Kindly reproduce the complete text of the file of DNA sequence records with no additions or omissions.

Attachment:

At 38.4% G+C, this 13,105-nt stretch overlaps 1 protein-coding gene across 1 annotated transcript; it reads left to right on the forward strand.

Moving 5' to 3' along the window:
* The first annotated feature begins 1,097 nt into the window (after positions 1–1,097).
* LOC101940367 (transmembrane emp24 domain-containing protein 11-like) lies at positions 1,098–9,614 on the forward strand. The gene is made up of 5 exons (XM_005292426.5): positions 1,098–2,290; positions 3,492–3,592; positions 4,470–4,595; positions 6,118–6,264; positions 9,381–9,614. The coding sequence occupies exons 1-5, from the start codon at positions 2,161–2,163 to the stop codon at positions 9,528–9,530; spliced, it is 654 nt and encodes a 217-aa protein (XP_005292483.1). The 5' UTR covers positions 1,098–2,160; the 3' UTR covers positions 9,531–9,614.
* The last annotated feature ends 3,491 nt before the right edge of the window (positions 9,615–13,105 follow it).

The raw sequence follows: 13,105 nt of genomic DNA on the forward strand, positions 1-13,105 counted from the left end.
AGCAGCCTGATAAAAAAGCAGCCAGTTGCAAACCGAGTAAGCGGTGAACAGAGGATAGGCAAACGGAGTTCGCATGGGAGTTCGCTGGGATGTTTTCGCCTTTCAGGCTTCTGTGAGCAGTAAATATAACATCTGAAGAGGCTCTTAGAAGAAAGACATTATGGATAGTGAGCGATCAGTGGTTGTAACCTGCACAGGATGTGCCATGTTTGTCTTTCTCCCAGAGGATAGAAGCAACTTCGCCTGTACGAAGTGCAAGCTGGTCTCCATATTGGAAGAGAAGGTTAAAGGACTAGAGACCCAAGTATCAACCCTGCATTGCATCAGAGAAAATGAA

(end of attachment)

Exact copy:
At 38.4% G+C, this 13,105-nt stretch overlaps 1 protein-coding gene across 1 annotated transcript; it reads left to right on the forward strand.

Moving 5' to 3' along the window:
* The first annotated feature begins 1,097 nt into the window (after positions 1–1,097).
* LOC101940367 (transmembrane emp24 domain-containing protein 11-like) lies at positions 1,098–9,614 on the forward strand. The gene is made up of 5 exons (XM_005292426.5): positions 1,098–2,290; positions 3,492–3,592; positions 4,470–4,595; positions 6,118–6,264; positions 9,381–9,614. The coding sequence occupies exons 1-5, from the start codon at positions 2,161–2,163 to the stop codon at positions 9,528–9,530; spliced, it is 654 nt and encodes a 217-aa protein (XP_005292483.1). The 5' UTR covers positions 1,098–2,160; the 3' UTR covers positions 9,531–9,614.
* The last annotated feature ends 3,491 nt before the right edge of the window (positions 9,615–13,105 follow it).

The raw sequence follows: 13,105 nt of genomic DNA on the forward strand, positions 1-13,105 counted from the left end.
AGCAGCCTGATAAAAAAGCAGCCAGTTGCAAACCGAGTAAGCGGTGAACAGAGGATAGGCAAACGGAGTTCGCATGGGAGTTCGCTGGGATGTTTTCGCCTTTCAGGCTTCTGTGAGCAGTAAATATAACATCTGAAGAGGCTCTTAGAAGAAAGACATTATGGATAGTGAGCGATCAGTGGTTGTAACCTGCACAGGATGTGCCATGTTTGTCTTTCTCCCAGAGGATAGAAGCAACTTCGCCTGTACGAAGTGCAAGCTGGTCTCCATATTGGAAGAGAAGGTTAAAGGACTAGAGACCCAAGTATCAACCCTGCATTGCATCAGAGAAAATGAA